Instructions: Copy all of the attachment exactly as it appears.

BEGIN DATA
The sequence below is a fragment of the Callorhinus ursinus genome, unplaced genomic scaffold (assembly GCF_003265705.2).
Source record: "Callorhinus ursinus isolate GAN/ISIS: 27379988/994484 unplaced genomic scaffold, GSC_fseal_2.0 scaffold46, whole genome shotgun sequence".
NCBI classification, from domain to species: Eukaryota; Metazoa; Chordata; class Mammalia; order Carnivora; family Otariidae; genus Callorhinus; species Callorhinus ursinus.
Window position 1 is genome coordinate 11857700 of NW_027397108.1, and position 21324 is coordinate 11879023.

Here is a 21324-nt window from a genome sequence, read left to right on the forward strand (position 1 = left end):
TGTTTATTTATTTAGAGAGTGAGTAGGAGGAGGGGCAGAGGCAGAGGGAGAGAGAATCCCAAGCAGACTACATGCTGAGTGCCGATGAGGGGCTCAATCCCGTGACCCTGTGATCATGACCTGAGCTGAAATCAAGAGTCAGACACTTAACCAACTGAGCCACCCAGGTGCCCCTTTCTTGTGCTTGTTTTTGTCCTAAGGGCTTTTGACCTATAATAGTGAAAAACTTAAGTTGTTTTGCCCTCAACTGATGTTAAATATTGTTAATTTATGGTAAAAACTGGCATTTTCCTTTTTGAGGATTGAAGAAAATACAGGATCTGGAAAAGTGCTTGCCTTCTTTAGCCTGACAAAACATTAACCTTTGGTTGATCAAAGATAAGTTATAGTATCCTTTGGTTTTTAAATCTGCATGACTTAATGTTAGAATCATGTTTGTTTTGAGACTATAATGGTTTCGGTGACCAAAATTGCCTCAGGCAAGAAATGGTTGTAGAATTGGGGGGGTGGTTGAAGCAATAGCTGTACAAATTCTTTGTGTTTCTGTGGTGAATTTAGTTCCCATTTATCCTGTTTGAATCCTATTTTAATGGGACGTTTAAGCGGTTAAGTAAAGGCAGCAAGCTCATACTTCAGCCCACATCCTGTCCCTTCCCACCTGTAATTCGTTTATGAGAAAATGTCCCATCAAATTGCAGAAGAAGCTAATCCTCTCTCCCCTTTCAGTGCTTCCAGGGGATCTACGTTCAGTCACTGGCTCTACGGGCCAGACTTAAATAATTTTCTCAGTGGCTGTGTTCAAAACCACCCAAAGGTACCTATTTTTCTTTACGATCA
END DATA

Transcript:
The sequence below is a fragment of the Callorhinus ursinus genome, unplaced genomic scaffold (assembly GCF_003265705.2).
Source record: "Callorhinus ursinus isolate GAN/ISIS: 27379988/994484 unplaced genomic scaffold, GSC_fseal_2.0 scaffold46, whole genome shotgun sequence".
NCBI classification, from domain to species: Eukaryota; Metazoa; Chordata; class Mammalia; order Carnivora; family Otariidae; genus Callorhinus; species Callorhinus ursinus.
Window position 1 is genome coordinate 11857700 of NW_027397108.1, and position 21324 is coordinate 11879023.

Here is a 21324-nt window from a genome sequence, read left to right on the forward strand (position 1 = left end):
TGTTTATTTATTTAGAGAGTGAGTAGGAGGAGGGGCAGAGGCAGAGGGAGAGAGAATCCCAAGCAGACTACATGCTGAGTGCCGATGAGGGGCTCAATCCCGTGACCCTGTGATCATGACCTGAGCTGAAATCAAGAGTCAGACACTTAACCAACTGAGCCACCCAGGTGCCCCTTTCTTGTGCTTGTTTTTGTCCTAAGGGCTTTTGACCTATAATAGTGAAAAACTTAAGTTGTTTTGCCCTCAACTGATGTTAAATATTGTTAATTTATGGTAAAAACTGGCATTTTCCTTTTTGAGGATTGAAGAAAATACAGGATCTGGAAAAGTGCTTGCCTTCTTTAGCCTGACAAAACATTAACCTTTGGTTGATCAAAGATAAGTTATAGTATCCTTTGGTTTTTAAATCTGCATGACTTAATGTTAGAATCATGTTTGTTTTGAGACTATAATGGTTTCGGTGACCAAAATTGCCTCAGGCAAGAAATGGTTGTAGAATTGGGGGGGTGGTTGAAGCAATAGCTGTACAAATTCTTTGTGTTTCTGTGGTGAATTTAGTTCCCATTTATCCTGTTTGAATCCTATTTTAATGGGACGTTTAAGCGGTTAAGTAAAGGCAGCAAGCTCATACTTCAGCCCACATCCTGTCCCTTCCCACCTGTAATTCGTTTATGAGAAAATGTCCCATCAAATTGCAGAAGAAGCTAATCCTCTCTCCCCTTTCAGTGCTTCCAGGGGATCTACGTTCAGTCACTGGCTCTACGGGCCAGACTTAAATAATTTTCTCAGTGGCTGTGTTCAAAACCACCCAAAGGTACCTATTTTTCTTTACGATCA